The European Bike Project is one of our favorite Instagram accounts and his feed is constantly updated with everything from interesting curios from tiny manufacturers to inside looks at European manufacturing to analyses of the environmental impact of our sport. He's going to be doing a new regular column for us here at Pinkbike and Beta that will be mainly focussed on bringing you exciting products from small European manufacturers. Here's is his latest edition that includes a steel downhill bike, Swedish carbon and more.
BTR Fabrications "Gasser"
The "Gasser" was a custom project for longtime BTR customer Chris
, who already owned a Pinner and a Ranger frame. When Chris asked Burf from BTR what he thought about some of the steel DH frames available, Burf said "I think I should make you one instead." It was basically designed to be a bigger version of the Pinner
with a few tweaks to the kinematics.
Burf describes the whole project as an extreme challenge for him, he looks back on it "as a marathon or Everest type thing". Chris wanted the bike for a road trip that was planned for June 2020 - and we all know how the start of 2020 went. It was looking like the trip wasn't going to go ahead so Burf was hesitant to order a lot of the things needed and it wasn't until the last second that everything got the green light, culminating in a 36 hour shift to get the frame finished and off to the powder coaters. Burf documented the whole thing with Instagram stories and saved them in the highlights section so you can go and see the whole gruesome ordeal unfold in real-time.
The build took five weeks just as the first lockdown in 2020 was coming to an end. This includes the time it took to build the swingarm jig and a few other bits required for the building process.
The suspension design is a linkage driven single-pivot. Burf says that "although the flexible properties of steel are wonderful for hardtails, the flex does become a bit of an issue with multi-pivot suspension systems. So the single-pivot swingarm allows me to build it nice and stiff for the 'feel' and the durability of bearings and dampers. The linkage then allows me to tune the leverage ratios and whatnot to get the progression we wanted. We did look into one of those yoke type extensions for the damper instead of a linkage, shout-out to the crew at TF-Tuned for giving us a heads-up on the fact they destroy dampers."
Chris topped off this stunning frame with some very interesting Euro-parts from Intend, Extreme Shox, SBone and Hope. His custom frame has a 62° head angle, 500 mm reach, 440 mm chainstays and 27.5" wheels, but Burf could tweak the geometry within certain limits to your liking.
So far, there is only one Gasser frame in existence. Because of the layout of the suspension, Burf can only make frames with a minimum reach of 500 mm, so if you are in that size range you're in luck. Cörrent Carbon Components handlebar and stem combo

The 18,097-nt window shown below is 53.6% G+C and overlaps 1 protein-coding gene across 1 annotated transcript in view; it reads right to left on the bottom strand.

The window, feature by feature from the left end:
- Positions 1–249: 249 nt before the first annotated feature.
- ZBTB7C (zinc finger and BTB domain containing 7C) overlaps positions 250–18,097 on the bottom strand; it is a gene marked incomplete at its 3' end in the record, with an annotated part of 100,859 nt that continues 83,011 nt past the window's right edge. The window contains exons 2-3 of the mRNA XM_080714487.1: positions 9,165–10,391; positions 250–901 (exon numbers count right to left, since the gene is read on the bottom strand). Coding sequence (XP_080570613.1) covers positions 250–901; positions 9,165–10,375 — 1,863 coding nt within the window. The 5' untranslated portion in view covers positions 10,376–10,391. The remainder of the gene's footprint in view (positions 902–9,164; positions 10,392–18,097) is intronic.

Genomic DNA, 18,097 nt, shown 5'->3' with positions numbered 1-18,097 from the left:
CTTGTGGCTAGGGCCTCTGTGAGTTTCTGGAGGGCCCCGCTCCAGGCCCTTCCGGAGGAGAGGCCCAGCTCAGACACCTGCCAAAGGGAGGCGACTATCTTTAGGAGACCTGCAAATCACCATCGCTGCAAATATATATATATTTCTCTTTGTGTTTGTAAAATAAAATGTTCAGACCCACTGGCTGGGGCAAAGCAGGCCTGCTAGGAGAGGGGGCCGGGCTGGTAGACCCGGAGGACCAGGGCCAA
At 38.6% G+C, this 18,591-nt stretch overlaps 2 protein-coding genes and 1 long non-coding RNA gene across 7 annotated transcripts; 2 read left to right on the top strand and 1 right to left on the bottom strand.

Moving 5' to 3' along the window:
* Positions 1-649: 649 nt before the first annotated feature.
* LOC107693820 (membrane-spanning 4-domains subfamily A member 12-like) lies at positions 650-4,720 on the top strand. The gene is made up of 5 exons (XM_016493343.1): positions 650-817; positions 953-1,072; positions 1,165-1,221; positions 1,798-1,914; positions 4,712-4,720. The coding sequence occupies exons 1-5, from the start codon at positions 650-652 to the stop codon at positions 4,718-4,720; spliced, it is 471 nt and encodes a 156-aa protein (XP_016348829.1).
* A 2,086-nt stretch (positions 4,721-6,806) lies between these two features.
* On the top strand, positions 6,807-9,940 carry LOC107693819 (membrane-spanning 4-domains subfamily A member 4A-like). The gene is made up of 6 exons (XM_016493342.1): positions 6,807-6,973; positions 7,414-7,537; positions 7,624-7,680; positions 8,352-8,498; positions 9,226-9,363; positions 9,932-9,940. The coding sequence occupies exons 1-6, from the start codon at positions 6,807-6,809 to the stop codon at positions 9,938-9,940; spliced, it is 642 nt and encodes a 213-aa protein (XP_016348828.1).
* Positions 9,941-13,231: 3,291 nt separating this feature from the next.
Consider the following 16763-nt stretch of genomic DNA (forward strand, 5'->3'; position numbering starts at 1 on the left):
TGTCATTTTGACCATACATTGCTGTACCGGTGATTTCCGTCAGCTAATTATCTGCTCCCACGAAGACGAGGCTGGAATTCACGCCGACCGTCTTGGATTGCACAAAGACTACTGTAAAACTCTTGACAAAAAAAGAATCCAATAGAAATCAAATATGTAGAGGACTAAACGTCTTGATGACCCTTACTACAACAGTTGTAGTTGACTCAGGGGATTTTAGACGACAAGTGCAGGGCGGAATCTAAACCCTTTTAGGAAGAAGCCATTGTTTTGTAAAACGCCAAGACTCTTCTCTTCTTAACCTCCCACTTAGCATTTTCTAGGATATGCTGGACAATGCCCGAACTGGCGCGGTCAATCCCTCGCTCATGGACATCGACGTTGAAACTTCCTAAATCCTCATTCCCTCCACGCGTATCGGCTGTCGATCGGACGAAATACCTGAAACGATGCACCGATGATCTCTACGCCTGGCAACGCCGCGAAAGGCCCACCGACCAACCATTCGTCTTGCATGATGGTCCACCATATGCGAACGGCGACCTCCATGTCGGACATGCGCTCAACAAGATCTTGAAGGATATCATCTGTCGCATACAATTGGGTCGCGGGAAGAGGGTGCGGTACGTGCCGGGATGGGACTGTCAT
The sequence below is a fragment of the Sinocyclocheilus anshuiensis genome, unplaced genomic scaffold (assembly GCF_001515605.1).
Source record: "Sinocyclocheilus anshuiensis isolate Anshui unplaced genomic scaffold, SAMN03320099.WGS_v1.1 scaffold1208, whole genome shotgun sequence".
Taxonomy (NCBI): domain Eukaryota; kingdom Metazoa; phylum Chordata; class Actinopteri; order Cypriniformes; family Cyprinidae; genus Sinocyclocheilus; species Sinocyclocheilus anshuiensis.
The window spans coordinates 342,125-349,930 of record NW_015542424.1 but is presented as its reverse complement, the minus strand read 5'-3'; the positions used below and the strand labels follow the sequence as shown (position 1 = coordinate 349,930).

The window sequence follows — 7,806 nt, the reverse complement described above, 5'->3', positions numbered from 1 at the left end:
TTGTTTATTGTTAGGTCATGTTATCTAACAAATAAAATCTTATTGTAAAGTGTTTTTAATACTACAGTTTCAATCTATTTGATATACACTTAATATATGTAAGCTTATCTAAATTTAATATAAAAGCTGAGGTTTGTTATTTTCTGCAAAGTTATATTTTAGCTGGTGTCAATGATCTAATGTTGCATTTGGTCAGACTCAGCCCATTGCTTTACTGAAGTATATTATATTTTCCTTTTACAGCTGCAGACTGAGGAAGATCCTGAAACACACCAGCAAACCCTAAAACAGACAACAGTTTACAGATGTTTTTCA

Cörrent Components is a small one-man show from Sweden that has set out to rethink every bike component. Karl, the founder of Cörrent, says: "There are many unexplored possibilities with carbon fibre when it comes to mountainbikes and bike parts. Sure, it's light and stiff, but what about the special flex properties and ability to withstand abuse if built properly?"
With complete inhouse manufacturing from computer modelling, high end CNC machining to prepreg autoclave, Cörrent Components have everything they need to do things their way. The workshop is located in Lofsdalen, a small mountain town in Sweden. Karl says that his workshop is so energy efficient that it is run on only one 10 A fuse - that’s fully operational in under 2,3 Kw including heating and lighting. "It might be impossible to call yourself environmentally friendly when producing new stuff, but I'm trying to limit the footprint of my products as much as I can" says Karl.
This handlebar and stem combo is Cörrent Components first product to hit the market and a proof that they really think outside the box. Cörrent Components wanted to create a bar that has this nice flex that’s not tiring to your hands and which is still able to take the beating of your bike life. They paid a lot of attention to the clamping area too, so you can mount your favourite brakes without the risk of destroying the handlebar before you're on your first ride.
To achieve this Cörrent had to rethink both the usual fibre orientation and the shape of the bar. The rectangular 30x32mm shape isn’t just to keep the nice flex in the right directions. It also gave Cörrent the possibility to create a very special stem. Instead of using a “built in” carbon stem "that messes up the flex", Cörrent created this very light one-piece stem that works together with the bar to create a good flex while keeping the weight down. Karl says that his handlebar and stem combo turned out even lighter this way then integrated bar/stem combos.
The stem uses only two screws that clamp around the steering tube. The top cap bolt adds the usual pretension to the headtube bearings and at the same time it adds clamping force to the bar.
Details Ingrid RD1 rear derailleur
- Made in Sweden
- Weight: 315 g (handlebar and stem)
- 32x30 mm rectangular bar shape
- 780 mm wide, 5° upsweep, 6° backsweep, 27 mm rise
- 32 mm stem length
- Cörrent Components is currently taking pre-orders for the first 50 handlebar and stem combos
- Price: 490 Euro (including Swedish tax and shipping to all EU countries)
- Delivery starts May 2022
- Website: https://correntcomponents.com/
- Instagram: @correntcomponents